Weblog Commenting and Trackback by HaloScan.com The Barnyard: Bipartisan Energy Plan Is No Plan At All

Tuesday, September 09, 2008

Bipartisan Energy Plan Is No Plan At All

A bipartisan group of senators has crafted an energy bill that is long on taxes and very short on more drilling for oil. My connection at the American Petroleum Institute just sent me over this fact sheet on the no energy plan. I certainly hope Congress can get this corrected but with the Pelosi/Reid Democrats in charge I'm not holding my breath, heck, even voters in my kooky stste of California support opening our coast up.


FACT SHEET
September 4, 2008
"Group of 16" Energy Proposal: Light on New Production/Heavy on New Taxes
The "Group of 16" (formerly "Group of 10") energy proposal in the U.S. Senate is a good-faith effort to break the current congressional deadlock on energy policy. Unfortunately, the proposal is a classic case of one step forward, two steps back, or, in this instance, light on new production and heavy on new taxes. At a time when there is an urgent need to address U.S. energy needs and ensure the nation’s competitiveness in global energy markets, the proposal would provide only limited access to domestic oil and natural gas resources – while imposing at least $30 billion in new taxes on the U.S. oil and natural gas industry that would limit needed investment, discourage domestic production, and increase dependence on foreign oil. Even with the expected tremendous growth in alternative and renewable energy sources, both oil and natural gas will remain vital components of our energy mix for decades.

Limited Access for Oil and Natural Gas Development
The Group of 16 proposal falls short of providing the necessary access to domestic supplies of oil and natural gas. It is estimated that approximately 23 billion barrels of oil and approximately 45 trillion cubic feet (TCF) of natural gas would remain off limits. Twenty-three billion barrels of oil is the equivalent of 29 years worth of today’s imports from the Persian Gulf; 45 TCF of natural gas is the equivalent of 12 years of today’s net imports of natural gas. Serious discussion about U.S. energy problems and high energy prices cannot begin without increased access to domestic oil and natural gas resources.
The proposal would open additional acreage in the Eastern Gulf of Mexico and allow Georgia, North Carolina, South Carolina, and Virginia to opt in to leasing. However, it would prohibit production within 50 miles of the state coasts. Significant quantities of oil and natural gas that could be developed in a timely manner may exist in areas inside that 50-mile buffer.
Even though the Group of 16 proposal would provide access to some areas currently under moratoria, the following potential resources would remain off-limits:
o 10 billion barrels of oil and 18 TCF of natural gas expected to be found on the Pacific Outer Continental Shelf;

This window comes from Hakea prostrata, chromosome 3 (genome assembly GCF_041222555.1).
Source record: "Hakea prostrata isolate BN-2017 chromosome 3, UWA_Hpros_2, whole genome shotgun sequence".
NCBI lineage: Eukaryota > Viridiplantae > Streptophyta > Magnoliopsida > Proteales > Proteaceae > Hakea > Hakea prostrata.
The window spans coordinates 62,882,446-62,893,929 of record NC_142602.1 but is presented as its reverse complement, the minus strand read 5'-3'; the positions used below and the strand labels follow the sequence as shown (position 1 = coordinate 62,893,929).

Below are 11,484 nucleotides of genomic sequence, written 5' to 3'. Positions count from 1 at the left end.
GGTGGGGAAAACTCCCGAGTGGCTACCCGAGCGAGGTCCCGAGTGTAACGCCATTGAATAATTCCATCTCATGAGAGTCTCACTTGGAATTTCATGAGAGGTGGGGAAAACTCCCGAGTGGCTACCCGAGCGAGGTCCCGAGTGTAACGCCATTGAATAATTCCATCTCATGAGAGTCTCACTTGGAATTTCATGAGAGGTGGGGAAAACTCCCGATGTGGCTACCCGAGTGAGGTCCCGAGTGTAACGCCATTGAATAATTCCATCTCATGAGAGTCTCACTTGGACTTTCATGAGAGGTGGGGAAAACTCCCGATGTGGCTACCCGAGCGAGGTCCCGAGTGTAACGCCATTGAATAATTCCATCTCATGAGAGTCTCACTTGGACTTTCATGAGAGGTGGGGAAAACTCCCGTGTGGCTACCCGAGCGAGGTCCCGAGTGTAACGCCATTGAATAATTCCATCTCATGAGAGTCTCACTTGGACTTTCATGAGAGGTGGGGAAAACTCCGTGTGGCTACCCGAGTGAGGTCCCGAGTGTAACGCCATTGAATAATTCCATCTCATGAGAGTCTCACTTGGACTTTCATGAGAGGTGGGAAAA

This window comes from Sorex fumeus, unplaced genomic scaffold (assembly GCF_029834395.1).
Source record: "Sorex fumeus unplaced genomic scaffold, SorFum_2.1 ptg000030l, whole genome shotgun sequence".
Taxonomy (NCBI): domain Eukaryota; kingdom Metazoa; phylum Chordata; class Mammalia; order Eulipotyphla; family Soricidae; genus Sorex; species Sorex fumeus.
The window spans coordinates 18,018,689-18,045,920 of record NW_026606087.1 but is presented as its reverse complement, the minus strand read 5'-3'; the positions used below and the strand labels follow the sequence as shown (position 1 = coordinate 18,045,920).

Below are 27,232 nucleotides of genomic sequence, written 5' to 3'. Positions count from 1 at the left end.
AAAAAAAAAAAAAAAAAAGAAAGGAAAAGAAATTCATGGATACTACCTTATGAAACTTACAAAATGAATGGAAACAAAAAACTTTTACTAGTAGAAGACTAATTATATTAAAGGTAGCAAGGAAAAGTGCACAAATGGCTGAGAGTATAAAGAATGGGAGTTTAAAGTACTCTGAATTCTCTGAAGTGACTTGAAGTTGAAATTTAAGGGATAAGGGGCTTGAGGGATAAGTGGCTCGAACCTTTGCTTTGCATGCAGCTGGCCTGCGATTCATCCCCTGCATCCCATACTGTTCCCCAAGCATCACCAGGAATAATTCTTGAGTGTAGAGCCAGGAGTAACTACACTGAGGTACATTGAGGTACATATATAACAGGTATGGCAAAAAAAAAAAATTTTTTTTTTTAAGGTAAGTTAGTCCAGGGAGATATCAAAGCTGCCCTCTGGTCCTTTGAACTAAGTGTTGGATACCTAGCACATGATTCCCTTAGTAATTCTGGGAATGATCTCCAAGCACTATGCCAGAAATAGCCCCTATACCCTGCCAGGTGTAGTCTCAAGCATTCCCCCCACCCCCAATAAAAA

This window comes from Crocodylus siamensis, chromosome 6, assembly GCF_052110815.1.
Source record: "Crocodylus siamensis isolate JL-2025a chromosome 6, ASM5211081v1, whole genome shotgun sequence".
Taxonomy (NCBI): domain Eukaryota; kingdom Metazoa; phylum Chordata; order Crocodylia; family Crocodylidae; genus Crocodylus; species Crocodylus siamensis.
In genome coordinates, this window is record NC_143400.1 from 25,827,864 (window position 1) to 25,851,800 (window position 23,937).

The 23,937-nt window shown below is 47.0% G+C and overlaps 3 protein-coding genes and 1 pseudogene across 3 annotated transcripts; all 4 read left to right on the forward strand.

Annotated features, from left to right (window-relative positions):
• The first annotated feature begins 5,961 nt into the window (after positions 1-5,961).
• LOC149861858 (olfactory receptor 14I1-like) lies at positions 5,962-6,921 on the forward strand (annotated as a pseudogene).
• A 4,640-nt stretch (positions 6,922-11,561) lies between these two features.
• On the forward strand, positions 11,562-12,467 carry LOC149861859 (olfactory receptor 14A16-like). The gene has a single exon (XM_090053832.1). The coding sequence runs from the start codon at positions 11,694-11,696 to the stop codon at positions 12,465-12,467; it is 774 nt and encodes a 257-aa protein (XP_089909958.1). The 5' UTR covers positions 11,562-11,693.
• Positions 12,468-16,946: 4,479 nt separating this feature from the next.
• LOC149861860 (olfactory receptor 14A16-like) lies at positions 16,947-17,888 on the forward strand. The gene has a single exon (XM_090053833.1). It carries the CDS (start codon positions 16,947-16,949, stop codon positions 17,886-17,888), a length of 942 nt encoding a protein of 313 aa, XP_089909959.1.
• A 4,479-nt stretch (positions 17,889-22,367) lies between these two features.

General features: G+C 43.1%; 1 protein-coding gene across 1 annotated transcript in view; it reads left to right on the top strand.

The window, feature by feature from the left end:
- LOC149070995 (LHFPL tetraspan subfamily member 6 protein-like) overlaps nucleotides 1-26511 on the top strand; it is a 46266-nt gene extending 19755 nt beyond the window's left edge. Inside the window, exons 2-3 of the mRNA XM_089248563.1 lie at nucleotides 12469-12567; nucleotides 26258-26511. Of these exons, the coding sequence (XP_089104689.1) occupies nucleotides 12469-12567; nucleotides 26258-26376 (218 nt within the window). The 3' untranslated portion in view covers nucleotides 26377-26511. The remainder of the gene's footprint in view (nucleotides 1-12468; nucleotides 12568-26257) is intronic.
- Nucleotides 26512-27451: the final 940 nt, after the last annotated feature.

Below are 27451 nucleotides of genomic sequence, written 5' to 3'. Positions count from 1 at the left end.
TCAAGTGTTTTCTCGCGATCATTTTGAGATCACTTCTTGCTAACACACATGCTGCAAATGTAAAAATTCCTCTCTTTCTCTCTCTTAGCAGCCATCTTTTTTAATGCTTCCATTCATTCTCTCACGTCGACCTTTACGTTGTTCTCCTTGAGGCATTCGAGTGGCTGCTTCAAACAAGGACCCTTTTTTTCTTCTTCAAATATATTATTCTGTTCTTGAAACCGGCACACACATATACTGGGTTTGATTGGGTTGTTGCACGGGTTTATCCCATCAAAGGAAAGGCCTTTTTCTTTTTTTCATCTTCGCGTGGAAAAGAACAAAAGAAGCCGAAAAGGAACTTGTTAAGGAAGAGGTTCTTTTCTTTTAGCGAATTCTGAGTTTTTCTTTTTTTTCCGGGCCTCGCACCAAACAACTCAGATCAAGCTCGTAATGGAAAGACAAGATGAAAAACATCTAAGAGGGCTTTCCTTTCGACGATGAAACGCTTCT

o 10 billion barrels of oil and 8 TCF of natural gas in ANWR; and
o More than half of the nearly 4 billion barrels of oil -- and more than half of the 37 TCF of natural gas -- off the Atlantic Coast.
The new access provided under the proposal is not guaranteed; several hurdles would have to be overcome, notably the state opt-in requirement. Thus, the end-result could be the worst of both worlds: no new production, with new, counterproductive taxes guaranteed.
The proposal would create a commission to recommend future areas for leasing. The Outer Continental Shelf Lands Act already gives this authority to the Secretary of the Interior. Congress should make onshore and offshore areas available for leasing and development. Such action would reduce dependence on foreign oil, create American jobs, spur economic growth, and bring billions of dollars in new revenues to the Treasury from bonus bids, royalties, and taxes.
The industry has proven it can safely develop oil and natural gas resources in all areas, including federal lands. New technologies enable the industry to locate oil and natural gas resources with greater accuracy, to conduct drilling operations more safely and reliably, and to prevent loss of well control and environmental damage. These technologies, in combination with responsible environmental practices, enable the industry to reduce the environmental footprint of exploration and production operations and their effects on habitat, wildlife and water resources. Residents along the Gulf of Mexico coast know that oil and natural gas activity and clean, safe oceans are not mutually exclusive. The industry’s extensive safety and environmental safeguards have prevented large-scale spills from offshore production facilities, even when Category 5 hurricanes ravaged the region.

Heavy Taxes on Already Heavily Taxed Oil and Natural Gas Companies